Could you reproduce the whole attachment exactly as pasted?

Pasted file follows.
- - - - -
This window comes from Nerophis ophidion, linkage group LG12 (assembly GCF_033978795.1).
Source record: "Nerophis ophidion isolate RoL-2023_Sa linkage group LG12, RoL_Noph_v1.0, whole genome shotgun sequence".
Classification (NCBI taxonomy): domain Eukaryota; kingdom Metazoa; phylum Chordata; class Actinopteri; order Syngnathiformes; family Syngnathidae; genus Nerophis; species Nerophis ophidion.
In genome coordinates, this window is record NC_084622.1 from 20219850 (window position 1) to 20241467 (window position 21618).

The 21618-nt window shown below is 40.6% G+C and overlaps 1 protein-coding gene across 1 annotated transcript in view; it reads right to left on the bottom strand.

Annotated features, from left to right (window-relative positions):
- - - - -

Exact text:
This window comes from Nerophis ophidion, linkage group LG12 (assembly GCF_033978795.1).
Source record: "Nerophis ophidion isolate RoL-2023_Sa linkage group LG12, RoL_Noph_v1.0, whole genome shotgun sequence".
Classification (NCBI taxonomy): domain Eukaryota; kingdom Metazoa; phylum Chordata; class Actinopteri; order Syngnathiformes; family Syngnathidae; genus Nerophis; species Nerophis ophidion.
In genome coordinates, this window is record NC_084622.1 from 20219850 (window position 1) to 20241467 (window position 21618).

The 21618-nt window shown below is 40.6% G+C and overlaps 1 protein-coding gene across 1 annotated transcript in view; it reads right to left on the bottom strand.

Annotated features, from left to right (window-relative positions):